What do all these baby poo colours mean?
Find out what all of the different colours of baby poop may mean.
Not all baby poo is created equally, and sometimes you'll be amazed, bemused or even shocked at what you'll find in a nappy. (iStock)
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One of the more unexpected things about having a baby is just how much poo becomes an everyday part of your life. From how often your baby poops to what colour it is, you'll find yourself able to chat endlessly about baby poop.

Why is this? In short, your baby's doo-doo can provide insight into their health.

You will certainly find yourself wondering whether or not the off-colour surprise in your baby’s nappy means that you’ll need to visit the doctor.

And with such a range of colours, textures, smells and frequencies, it’s easy to worry about what it all means.

Check out our poopy pie chart for some clues about your baby’s nappy, and help put your mind at ease:

The Baby Poop Pie Chart

Baby poop colour pie chart

  • Greenish-black: Meconium poop happens for (usually) 2-3 days after birth. It is tar-like and sticky, and is made up of various things ingested in utero, such as mucus, skin cells and amniotic fluid. Do call your physician or clinic if it has not appeared 24 hours after birth. After a 3-4 of days it will become an olive/khaki colour, indicating that breast milk or formula is being properly digested.
  • Yellow/slightly green: Babies which are exclusively breastfed will have a yellowish green poop, often described as mustard colour; it may have small seed-like pieces in it. It may also be very runny. It could become greener depending on your own diet.
  • Bright green: Bright green, algae coloured/textured poop may mean that a smaller baby is getting too much foremilk, the milk which comes at the beginning of a feed, meaning that baby may need to spend more time on each breast to get to the more nutritious milk.
  • Peanut butter: Formula fed babies usually produce ‘peanut butter’ coloured poop. It is usually tan-brown, yellow-brown or green-brown, and is a bit smellier than breast milk poop.
  • Dark green: If you’re taking an iron supplement, this occasionally makes baby poop turn dark green. It could also be related to ingestion of very green food. If you aren’t taking a supplement and you don’t think the green is food-related, do call your doc.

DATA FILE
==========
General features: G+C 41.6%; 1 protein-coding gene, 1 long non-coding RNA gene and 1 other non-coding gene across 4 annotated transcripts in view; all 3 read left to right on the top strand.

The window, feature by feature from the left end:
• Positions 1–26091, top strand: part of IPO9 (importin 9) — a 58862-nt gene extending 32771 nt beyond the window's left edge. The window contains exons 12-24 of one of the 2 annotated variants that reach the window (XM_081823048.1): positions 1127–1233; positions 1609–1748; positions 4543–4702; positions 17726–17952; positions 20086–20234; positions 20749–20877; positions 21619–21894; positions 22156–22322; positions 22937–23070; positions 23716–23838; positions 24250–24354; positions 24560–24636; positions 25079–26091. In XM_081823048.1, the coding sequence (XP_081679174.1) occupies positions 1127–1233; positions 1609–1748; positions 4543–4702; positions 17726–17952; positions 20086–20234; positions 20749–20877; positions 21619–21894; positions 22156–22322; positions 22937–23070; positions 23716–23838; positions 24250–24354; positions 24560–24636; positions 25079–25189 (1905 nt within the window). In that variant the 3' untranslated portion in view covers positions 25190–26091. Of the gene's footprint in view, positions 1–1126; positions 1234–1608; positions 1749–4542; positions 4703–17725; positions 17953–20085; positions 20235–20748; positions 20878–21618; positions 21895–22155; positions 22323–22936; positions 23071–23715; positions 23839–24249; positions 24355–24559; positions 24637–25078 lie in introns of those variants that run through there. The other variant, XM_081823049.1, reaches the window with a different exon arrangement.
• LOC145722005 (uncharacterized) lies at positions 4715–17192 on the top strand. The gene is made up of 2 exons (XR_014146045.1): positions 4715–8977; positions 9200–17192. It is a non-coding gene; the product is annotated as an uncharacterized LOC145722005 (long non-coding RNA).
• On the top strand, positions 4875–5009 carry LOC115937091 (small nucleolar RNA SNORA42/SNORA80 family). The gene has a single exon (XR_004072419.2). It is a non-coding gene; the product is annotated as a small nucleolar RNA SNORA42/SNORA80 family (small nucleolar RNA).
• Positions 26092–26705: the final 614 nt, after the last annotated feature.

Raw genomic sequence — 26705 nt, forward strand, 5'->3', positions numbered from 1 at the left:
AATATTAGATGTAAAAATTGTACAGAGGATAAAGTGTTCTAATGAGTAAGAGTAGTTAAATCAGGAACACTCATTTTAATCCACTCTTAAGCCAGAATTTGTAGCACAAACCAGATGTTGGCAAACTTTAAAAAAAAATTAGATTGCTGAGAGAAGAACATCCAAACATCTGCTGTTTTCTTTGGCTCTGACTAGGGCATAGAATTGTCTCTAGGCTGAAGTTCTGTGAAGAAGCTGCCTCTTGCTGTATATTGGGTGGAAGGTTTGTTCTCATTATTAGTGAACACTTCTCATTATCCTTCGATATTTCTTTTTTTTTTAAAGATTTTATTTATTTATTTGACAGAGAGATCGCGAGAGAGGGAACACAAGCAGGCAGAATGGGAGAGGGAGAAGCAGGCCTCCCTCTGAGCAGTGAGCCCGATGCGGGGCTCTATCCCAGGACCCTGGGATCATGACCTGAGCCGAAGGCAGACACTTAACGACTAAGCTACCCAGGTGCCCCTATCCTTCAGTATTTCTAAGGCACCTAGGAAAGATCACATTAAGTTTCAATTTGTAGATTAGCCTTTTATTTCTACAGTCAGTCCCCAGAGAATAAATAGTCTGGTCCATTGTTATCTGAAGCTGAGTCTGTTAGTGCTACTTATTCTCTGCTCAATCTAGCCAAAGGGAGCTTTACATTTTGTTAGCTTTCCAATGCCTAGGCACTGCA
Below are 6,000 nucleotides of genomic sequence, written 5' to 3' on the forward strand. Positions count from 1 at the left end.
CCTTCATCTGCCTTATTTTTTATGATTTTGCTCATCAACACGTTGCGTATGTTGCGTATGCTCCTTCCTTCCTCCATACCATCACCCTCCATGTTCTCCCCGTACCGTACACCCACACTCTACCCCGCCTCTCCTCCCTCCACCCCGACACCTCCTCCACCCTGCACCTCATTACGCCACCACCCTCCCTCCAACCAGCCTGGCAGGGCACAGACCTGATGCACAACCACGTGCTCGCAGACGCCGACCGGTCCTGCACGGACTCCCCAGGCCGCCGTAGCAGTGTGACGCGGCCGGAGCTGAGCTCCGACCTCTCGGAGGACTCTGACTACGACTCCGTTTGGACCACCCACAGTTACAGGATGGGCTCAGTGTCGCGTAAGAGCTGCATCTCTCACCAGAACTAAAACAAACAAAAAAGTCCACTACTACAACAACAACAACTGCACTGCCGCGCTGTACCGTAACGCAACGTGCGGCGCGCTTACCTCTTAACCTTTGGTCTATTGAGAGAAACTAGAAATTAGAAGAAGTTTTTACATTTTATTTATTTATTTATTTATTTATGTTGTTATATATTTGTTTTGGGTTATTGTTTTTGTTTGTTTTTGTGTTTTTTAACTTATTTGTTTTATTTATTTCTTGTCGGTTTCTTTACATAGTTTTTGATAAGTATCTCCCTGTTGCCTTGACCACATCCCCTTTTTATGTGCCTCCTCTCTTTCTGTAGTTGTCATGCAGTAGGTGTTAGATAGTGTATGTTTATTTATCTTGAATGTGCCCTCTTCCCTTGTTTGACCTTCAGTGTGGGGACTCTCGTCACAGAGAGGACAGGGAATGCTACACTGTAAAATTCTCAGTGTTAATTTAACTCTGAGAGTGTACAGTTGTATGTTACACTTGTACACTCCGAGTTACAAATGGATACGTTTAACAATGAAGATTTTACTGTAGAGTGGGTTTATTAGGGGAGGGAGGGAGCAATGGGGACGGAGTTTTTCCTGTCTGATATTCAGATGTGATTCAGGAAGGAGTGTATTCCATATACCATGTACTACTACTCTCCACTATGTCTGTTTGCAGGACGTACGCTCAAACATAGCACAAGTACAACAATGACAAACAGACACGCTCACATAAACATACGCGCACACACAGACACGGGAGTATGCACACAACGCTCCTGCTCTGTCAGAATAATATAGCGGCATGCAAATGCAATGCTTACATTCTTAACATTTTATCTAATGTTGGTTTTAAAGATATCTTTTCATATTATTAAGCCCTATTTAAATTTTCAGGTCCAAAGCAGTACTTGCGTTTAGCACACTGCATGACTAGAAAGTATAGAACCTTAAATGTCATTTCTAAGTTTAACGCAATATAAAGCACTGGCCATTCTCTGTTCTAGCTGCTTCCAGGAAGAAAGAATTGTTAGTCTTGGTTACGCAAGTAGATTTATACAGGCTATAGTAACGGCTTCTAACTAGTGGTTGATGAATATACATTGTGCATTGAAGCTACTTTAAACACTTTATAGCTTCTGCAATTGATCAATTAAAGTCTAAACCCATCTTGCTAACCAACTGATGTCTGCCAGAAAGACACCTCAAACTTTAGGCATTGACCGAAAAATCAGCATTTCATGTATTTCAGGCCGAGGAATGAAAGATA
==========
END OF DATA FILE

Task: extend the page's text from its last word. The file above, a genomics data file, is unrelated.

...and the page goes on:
• Red: Red is most often caused by foods such as beets, tomatoes or cherries or purple/red cold drinks.
  • Brown-brown: When your baby is weaned off the breast/formula onto solids, the poop will be browner and smellier still. It will be thicker, but not solid yet.
  • Rainbow-brown: If your baby’s poop has undigested food in it it could mean that the food is just going through the digestive system quickly, or that parts of the food aren’t digestible. You could see orange carrots, red beetroot and blue for blueberries. It may also be that baby isn’t chewing the food sufficiently. If this continues for a long period, then you can call your doc.
  • Bad yellow-green-brown: Diarrhoea is the one thing parents dread! It may be explosive (beating the nappy) and usually appears to be more water than solids. Call your doc if, in your sub-3-month baby, it lasts for more than 2-3 nappies or has blood or mucus in it, or lasts for more than 24 hours. If left, diarrhoea may lead to dehydration.
  • Streaks of red: If the poop is pebbly and dry in appearance and streaked with red, this could mean that baby is constipated, and that the hard dry stools are causing tiny tears on the skin of the anus. Worth a call to the doc, though (blood is quite worrisome!), and do introduce lots of water, fruits such as prunes/apricots, grains and high fibre veggies.
  • Chalky-grey or light yellow:  Pale poops are often present in babies who drink a lot of cow’s milk or babies given antacid medication. If your baby’s poop is like this and it’s not for those two reasons, call the doc, especially if it’s very stinky or fatty.

The poopy diaries

You’re the best person to keep track of your baby’s poop-hues and textures, but you can also ask your child’s caregiver to make notes in a poop diary, if you aren’t always available at changing times. If you are concerned that your baby’s poop is too runny/smelly/infrequent or frequent, or if you see blood or mucus, it’s always safest to call your doc for advice.

You can also check out this gallery.

Not all baby poo is created equally, and sometimes you'll be amazed, bemused or even shocked at what you'll find in a nappy. Here are some of the more common shapes and sizes you can expect to see:

Types of diaper loads


Have you ever worried about the colour of your baby’s poop?

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Read more:

'I'll be joining the cloth revolution…I can't wait': Readers respond to a question about banning disposable nappies in SA

What SA parents could expect if we banned disposable nappies

Diane Kruger uses eco nappies for environmental reasons, and 31% of South Africa's cloth parents do too

Resources: Babycenter.com and Essentialparent.com

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